At the end of the day, the code that does the facet counting, the
          rollup, pulling the topK, is in fact a small amount of code; I think
          replicating bits of this code for the different methods is the lesser
          evil than adding so many abstractions that the module is hard to
          approach by new devs/users.

          Has variants that return a full sub-tree (TopKInEachNodeHandler)

          That handler is such an exotic use case ... and the app can just
          recurse itself, calling TaxoFacetCounts.getTopChildren?

          FacetArrays

          We avoid the need to factor this out, by simply enumerating the facet
          impls directly. E.g. we (or a user) can make a TaxoFacetAvgScore that
          allocates its own int[] and float[]...

          I do think this class has some value today, e.g. in CategoryListParams (which you nuked), the app doesn't need to know about the field under which facets are indexed at all, only if it cares to change it or index multiple category lists.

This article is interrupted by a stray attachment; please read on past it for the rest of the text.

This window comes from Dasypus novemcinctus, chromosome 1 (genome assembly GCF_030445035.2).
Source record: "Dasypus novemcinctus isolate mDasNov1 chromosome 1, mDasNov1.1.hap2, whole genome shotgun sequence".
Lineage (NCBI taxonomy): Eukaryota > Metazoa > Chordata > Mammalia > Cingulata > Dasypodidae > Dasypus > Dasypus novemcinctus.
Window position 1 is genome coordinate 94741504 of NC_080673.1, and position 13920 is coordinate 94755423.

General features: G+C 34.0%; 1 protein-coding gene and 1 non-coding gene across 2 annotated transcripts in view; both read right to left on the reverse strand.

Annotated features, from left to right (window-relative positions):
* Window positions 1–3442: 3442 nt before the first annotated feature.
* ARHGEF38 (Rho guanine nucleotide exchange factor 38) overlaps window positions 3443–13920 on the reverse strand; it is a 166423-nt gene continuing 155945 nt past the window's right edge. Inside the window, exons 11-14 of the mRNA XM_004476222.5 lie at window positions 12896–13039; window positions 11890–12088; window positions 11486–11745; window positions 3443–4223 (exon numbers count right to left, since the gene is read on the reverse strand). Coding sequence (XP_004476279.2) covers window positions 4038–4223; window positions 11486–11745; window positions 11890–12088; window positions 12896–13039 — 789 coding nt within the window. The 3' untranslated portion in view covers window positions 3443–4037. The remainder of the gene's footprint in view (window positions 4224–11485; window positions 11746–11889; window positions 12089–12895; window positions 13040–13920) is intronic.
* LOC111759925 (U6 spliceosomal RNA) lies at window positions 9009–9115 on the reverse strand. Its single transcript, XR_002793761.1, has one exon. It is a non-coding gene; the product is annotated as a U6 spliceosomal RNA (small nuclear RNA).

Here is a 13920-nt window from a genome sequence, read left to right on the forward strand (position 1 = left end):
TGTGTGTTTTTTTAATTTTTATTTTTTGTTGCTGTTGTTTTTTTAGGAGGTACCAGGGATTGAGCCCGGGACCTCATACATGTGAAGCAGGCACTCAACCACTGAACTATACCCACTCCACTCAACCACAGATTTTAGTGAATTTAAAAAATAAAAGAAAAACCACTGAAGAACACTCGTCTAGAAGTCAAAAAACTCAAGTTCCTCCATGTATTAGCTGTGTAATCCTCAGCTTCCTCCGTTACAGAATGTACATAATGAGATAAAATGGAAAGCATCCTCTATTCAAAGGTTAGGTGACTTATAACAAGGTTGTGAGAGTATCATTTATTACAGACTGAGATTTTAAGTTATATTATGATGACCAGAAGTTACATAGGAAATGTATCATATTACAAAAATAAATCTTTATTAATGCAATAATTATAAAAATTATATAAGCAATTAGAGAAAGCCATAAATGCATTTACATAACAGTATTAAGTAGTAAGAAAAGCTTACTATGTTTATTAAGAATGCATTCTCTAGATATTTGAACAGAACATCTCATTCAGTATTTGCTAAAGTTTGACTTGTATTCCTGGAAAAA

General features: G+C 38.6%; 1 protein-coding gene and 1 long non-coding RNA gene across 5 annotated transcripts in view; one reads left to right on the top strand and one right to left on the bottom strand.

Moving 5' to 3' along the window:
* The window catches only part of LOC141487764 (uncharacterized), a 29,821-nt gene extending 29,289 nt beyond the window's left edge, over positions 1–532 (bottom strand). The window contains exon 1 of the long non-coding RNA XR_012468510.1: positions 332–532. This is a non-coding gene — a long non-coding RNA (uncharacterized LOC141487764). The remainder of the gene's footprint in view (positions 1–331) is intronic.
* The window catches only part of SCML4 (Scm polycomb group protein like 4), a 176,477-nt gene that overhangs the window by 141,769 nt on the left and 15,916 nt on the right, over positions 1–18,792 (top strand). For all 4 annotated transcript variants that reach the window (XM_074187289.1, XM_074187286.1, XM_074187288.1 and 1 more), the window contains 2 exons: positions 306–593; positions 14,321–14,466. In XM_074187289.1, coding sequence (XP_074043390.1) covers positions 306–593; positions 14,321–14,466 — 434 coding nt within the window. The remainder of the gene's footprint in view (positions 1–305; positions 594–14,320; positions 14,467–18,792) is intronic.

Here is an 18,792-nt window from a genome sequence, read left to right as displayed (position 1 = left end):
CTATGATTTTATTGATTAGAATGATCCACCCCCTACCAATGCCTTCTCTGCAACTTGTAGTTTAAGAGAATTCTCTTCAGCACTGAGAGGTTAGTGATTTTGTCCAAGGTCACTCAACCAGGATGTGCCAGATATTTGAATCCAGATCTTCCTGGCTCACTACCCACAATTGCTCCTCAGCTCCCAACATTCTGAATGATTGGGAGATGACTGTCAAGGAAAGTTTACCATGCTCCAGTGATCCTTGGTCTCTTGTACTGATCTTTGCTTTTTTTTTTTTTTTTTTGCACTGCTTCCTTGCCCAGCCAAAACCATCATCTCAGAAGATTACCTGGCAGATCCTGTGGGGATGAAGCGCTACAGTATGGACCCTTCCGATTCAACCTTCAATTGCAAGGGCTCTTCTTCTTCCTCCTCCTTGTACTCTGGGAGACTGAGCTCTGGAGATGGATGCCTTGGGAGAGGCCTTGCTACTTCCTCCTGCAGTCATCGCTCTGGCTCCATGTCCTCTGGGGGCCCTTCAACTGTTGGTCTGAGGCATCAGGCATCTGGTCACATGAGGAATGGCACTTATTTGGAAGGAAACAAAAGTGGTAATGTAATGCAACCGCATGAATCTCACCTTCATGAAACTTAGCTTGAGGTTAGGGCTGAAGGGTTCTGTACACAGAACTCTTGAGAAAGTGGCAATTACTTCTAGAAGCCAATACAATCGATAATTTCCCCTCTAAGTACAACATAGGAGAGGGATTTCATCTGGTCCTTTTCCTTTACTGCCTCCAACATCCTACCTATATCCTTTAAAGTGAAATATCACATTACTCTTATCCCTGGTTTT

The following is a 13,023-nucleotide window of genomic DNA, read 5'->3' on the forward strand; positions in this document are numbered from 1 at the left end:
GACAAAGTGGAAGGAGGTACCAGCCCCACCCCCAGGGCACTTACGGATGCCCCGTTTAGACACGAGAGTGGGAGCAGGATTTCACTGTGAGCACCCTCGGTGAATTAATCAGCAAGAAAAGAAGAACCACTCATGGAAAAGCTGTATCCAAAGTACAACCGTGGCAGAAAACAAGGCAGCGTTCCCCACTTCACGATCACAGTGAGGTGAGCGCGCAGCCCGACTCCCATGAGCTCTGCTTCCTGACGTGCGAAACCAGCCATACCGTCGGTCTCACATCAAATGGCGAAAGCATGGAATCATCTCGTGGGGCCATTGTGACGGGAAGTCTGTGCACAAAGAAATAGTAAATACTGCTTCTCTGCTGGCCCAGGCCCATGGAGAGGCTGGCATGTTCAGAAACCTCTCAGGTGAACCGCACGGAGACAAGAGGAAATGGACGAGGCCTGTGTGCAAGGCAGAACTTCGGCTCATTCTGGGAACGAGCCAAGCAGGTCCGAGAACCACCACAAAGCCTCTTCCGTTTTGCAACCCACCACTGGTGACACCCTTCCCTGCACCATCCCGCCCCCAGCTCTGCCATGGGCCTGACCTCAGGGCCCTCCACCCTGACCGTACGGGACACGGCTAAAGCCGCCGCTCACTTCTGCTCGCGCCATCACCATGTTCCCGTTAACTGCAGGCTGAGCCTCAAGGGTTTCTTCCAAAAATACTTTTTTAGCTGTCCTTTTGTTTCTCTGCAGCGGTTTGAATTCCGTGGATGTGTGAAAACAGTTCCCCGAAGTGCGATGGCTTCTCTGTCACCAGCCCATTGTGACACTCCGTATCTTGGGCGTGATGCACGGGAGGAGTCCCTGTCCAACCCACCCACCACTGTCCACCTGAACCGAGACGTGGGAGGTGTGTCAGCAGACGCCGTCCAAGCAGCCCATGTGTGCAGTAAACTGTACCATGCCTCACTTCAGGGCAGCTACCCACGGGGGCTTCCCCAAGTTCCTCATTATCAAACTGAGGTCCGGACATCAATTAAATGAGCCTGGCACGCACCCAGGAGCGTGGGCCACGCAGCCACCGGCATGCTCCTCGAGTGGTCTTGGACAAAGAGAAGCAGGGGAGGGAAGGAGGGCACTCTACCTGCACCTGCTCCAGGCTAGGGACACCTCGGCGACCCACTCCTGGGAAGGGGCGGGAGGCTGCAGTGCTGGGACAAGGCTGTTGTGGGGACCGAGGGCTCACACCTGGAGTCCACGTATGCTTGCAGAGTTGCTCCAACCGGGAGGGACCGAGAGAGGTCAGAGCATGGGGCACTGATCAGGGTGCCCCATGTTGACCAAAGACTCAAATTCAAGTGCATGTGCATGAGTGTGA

The facet field is now optional (defaults to $facets =
          Constants.DEFAULT_FACET_FIELD); the TestXXX.testBasic now look quite
          simple.

          let's put the configuration parameters under it (e.g. DimType and drillDownDelimiter)?

          I added nocommits; I think it's a good idea to move delim char inside
          here; we'd need to enforce that all fields sharing the same indexed
          field have the same delim char, but I think that's fine.

          What do you mean by DimType? Taxo vs SSDV? That's interesting to put
          in the DimConfig... it'd mean we (almost?) could pick the right
          accum/agg/results impl at search time.

          Show